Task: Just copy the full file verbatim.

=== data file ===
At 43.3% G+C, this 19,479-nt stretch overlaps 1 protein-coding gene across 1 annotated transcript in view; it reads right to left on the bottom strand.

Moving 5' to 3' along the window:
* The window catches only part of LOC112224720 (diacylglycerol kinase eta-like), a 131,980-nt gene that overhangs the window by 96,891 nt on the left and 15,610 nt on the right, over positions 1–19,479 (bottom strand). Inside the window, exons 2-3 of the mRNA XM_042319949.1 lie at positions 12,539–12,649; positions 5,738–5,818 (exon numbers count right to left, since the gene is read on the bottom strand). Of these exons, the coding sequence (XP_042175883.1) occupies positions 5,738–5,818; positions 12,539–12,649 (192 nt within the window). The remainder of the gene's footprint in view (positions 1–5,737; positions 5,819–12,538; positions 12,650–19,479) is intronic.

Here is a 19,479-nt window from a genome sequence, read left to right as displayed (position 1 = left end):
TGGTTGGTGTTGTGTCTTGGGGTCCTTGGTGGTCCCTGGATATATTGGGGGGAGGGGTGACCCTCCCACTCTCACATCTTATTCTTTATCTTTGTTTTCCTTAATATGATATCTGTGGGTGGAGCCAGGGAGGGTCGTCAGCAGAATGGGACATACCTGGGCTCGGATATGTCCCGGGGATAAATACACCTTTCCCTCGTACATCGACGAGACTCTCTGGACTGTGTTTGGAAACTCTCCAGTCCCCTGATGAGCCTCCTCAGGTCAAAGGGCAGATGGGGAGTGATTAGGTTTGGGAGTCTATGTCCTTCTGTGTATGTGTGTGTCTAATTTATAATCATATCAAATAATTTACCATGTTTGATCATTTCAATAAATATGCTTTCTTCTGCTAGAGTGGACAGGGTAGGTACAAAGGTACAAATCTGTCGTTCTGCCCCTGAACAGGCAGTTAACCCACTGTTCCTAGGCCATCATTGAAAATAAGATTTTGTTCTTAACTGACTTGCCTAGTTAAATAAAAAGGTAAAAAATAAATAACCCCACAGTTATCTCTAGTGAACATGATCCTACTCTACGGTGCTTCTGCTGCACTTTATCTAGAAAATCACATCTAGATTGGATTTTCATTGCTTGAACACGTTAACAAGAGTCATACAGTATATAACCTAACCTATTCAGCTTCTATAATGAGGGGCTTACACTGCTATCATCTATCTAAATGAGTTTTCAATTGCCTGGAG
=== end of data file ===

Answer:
At 43.3% G+C, this 19,479-nt stretch overlaps 1 protein-coding gene across 1 annotated transcript in view; it reads right to left on the bottom strand.

Moving 5' to 3' along the window:
* The window catches only part of LOC112224720 (diacylglycerol kinase eta-like), a 131,980-nt gene that overhangs the window by 96,891 nt on the left and 15,610 nt on the right, over positions 1–19,479 (bottom strand). Inside the window, exons 2-3 of the mRNA XM_042319949.1 lie at positions 12,539–12,649; positions 5,738–5,818 (exon numbers count right to left, since the gene is read on the bottom strand). Of these exons, the coding sequence (XP_042175883.1) occupies positions 5,738–5,818; positions 12,539–12,649 (192 nt within the window). The remainder of the gene's footprint in view (positions 1–5,737; positions 5,819–12,538; positions 12,650–19,479) is intronic.

Here is a 19,479-nt window from a genome sequence, read left to right as displayed (position 1 = left end):
TGGTTGGTGTTGTGTCTTGGGGTCCTTGGTGGTCCCTGGATATATTGGGGGGAGGGGTGACCCTCCCACTCTCACATCTTATTCTTTATCTTTGTTTTCCTTAATATGATATCTGTGGGTGGAGCCAGGGAGGGTCGTCAGCAGAATGGGACATACCTGGGCTCGGATATGTCCCGGGGATAAATACACCTTTCCCTCGTACATCGACGAGACTCTCTGGACTGTGTTTGGAAACTCTCCAGTCCCCTGATGAGCCTCCTCAGGTCAAAGGGCAGATGGGGAGTGATTAGGTTTGGGAGTCTATGTCCTTCTGTGTATGTGTGTGTCTAATTTATAATCATATCAAATAATTTACCATGTTTGATCATTTCAATAAATATGCTTTCTTCTGCTAGAGTGGACAGGGTAGGTACAAAGGTACAAATCTGTCGTTCTGCCCCTGAACAGGCAGTTAACCCACTGTTCCTAGGCCATCATTGAAAATAAGATTTTGTTCTTAACTGACTTGCCTAGTTAAATAAAAAGGTAAAAAATAAATAACCCCACAGTTATCTCTAGTGAACATGATCCTACTCTACGGTGCTTCTGCTGCACTTTATCTAGAAAATCACATCTAGATTGGATTTTCATTGCTTGAACACGTTAACAAGAGTCATACAGTATATAACCTAACCTATTCAGCTTCTATAATGAGGGGCTTACACTGCTATCATCTATCTAAATGAGTTTTCAATTGCCTGGAG